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BBC might pay for Tory broadband promises

Superfast broadband needs super funding

Internet Security Threat Report 2014

Mandybill minister Stephen Timms has attacked Tory promises of "superfast broadband" as "hopeless" and lacking in funding.

His comment, which was characteristically posted on Twitter, followed the Conservative party's launch of its technology manifesto earlier today.

"Conservative broadband policy hopeless. Minor regulatory tweaks, already in hand, not the answer. Funding needed, & soon," retorted Timms.

At lunchtime today, the Tories promised the UK would be "the first country in Europe to extend superfast 100 mbps broadband across most of the population".

For that to happen, the David Cameron-led party will first need to win the election, then convince the private sector to invest in its plans. But if all else fails the Tories admit that they could always tap into the BBC licence fee.

"If the market does not deliver superfast broadband in certain areas, we will consider using the proportion of the licence fee dedicated to digital switchover to finance superfast broadband roll out under the new BBC licence fee settlement, starting in 2012," the party breathlessly claimed.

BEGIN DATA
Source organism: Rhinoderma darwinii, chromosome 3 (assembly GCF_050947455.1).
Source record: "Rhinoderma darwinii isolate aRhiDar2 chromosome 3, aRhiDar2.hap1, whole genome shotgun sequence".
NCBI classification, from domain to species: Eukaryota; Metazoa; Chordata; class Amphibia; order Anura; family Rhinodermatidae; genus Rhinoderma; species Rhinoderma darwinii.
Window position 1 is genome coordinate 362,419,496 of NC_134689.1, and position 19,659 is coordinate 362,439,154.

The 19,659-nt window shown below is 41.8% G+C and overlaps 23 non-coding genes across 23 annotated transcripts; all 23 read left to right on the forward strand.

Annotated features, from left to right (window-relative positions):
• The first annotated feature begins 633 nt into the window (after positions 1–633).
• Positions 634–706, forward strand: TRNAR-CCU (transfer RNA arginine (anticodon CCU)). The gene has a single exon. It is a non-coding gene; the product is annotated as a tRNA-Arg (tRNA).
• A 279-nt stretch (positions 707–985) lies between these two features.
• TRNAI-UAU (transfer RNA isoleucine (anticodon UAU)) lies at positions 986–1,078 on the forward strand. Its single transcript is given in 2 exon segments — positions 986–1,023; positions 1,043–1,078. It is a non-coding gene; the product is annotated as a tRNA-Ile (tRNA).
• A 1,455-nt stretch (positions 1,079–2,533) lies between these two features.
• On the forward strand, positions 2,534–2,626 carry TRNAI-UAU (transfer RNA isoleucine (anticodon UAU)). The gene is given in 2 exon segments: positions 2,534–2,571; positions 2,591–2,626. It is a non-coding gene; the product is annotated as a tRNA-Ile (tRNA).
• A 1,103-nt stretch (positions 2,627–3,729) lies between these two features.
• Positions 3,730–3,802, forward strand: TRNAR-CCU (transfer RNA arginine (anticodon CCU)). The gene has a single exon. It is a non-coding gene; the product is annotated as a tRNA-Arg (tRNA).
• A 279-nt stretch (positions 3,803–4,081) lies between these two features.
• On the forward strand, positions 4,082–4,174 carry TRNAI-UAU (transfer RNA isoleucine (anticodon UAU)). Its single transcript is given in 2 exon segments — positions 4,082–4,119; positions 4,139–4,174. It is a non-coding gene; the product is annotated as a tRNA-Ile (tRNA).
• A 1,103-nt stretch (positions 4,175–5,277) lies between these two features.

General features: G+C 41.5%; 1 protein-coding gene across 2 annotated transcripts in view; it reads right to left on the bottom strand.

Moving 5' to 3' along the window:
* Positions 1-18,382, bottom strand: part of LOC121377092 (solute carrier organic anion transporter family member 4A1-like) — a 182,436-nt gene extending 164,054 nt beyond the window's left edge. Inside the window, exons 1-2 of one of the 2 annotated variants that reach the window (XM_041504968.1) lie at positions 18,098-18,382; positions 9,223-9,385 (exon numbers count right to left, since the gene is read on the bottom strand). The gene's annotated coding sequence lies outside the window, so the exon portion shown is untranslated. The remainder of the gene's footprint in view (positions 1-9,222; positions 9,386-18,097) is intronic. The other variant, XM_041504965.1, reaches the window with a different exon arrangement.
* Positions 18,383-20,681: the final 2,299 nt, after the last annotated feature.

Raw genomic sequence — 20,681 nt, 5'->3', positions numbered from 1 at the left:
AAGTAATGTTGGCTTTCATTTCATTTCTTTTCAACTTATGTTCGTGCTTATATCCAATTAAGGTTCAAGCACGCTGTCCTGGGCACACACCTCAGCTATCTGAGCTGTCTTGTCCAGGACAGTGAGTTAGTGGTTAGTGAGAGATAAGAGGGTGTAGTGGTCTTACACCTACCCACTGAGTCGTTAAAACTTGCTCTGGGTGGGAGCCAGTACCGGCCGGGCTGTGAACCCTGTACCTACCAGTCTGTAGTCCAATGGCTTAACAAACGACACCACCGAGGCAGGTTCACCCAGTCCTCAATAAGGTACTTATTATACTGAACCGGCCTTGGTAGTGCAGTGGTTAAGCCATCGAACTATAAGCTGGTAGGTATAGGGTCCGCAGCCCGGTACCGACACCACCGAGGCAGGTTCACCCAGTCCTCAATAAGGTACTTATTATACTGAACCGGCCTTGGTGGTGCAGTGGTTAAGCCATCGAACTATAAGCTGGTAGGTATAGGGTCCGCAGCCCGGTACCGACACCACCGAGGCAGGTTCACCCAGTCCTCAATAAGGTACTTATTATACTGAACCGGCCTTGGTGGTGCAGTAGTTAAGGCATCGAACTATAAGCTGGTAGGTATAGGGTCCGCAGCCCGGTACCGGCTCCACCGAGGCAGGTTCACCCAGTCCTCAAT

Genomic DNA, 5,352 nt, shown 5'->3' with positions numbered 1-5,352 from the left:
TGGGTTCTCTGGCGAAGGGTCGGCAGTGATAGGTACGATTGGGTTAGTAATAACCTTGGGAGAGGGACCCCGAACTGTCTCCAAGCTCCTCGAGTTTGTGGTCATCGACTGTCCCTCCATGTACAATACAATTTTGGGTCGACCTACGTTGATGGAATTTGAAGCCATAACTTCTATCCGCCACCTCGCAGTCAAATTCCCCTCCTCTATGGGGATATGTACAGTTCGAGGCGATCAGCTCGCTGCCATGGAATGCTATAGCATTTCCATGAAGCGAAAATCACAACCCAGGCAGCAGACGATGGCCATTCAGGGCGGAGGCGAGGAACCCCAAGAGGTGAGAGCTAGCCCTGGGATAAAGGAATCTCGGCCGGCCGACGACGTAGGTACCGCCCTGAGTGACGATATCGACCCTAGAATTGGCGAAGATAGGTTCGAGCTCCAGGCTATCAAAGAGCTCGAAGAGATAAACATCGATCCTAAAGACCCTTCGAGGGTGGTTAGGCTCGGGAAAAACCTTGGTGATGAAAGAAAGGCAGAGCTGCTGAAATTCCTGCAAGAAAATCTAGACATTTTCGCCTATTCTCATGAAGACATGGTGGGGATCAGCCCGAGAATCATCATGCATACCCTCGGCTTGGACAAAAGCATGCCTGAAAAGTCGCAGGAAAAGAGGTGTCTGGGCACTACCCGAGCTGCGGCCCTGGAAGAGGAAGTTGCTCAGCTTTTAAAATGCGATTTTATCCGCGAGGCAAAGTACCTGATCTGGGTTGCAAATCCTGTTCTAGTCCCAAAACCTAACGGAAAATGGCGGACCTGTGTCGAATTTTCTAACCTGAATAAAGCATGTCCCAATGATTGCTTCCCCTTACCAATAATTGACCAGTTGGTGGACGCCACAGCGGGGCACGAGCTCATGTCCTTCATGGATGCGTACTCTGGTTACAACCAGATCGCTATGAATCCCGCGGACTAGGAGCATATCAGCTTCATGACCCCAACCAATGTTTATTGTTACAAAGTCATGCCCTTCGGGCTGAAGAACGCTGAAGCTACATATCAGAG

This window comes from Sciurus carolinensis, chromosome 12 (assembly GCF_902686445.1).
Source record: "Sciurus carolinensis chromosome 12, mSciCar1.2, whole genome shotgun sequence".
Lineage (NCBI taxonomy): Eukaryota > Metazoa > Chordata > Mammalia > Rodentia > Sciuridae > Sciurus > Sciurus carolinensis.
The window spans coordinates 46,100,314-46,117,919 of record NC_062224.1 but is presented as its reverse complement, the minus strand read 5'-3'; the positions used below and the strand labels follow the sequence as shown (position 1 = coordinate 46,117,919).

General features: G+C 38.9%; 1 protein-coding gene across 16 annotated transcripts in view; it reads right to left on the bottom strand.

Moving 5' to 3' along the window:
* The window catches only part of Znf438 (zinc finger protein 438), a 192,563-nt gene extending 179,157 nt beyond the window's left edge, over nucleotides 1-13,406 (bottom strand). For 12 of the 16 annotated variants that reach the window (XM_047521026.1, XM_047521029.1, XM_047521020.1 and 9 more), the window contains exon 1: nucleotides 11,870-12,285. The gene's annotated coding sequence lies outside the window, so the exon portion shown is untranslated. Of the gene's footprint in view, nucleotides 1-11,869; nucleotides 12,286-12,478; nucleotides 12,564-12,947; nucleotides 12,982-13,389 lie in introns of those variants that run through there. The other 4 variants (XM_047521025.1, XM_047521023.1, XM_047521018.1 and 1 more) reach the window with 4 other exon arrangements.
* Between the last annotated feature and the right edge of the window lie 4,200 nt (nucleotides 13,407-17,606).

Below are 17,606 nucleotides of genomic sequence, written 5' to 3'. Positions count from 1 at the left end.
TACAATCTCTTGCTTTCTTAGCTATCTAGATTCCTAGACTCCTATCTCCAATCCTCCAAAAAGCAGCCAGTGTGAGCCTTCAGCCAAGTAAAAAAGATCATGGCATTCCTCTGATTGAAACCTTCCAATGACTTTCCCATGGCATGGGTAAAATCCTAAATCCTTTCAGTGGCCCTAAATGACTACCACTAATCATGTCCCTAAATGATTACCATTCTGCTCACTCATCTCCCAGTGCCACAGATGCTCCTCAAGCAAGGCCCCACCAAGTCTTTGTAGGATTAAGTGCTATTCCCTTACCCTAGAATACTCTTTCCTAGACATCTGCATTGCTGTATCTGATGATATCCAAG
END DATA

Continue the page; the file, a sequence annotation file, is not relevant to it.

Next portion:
"This amount would be leveraged to maximise the investments made, either by making it available as loans or on a matched funding basis."

Open Rights Group executive director Jim Killock had earlier called on the Tories to stop falling over their feet when it comes to broadband promises.

"These progressive ideas stand in stark contrast to the actions of the Conservative party today, supporting disconnection and threats of self-censorship in the Digital Economy Bill," he said.

"Let’s be clear: trying to get everyone online and building a society dependent on the internet is a policy that is totally contradicted by a policy of disconnection as a punishment for civil copyright infringement. And Conservative support for poorly worked out BPI-drafted proposals for web blocking looks ignorant and destructive." ®

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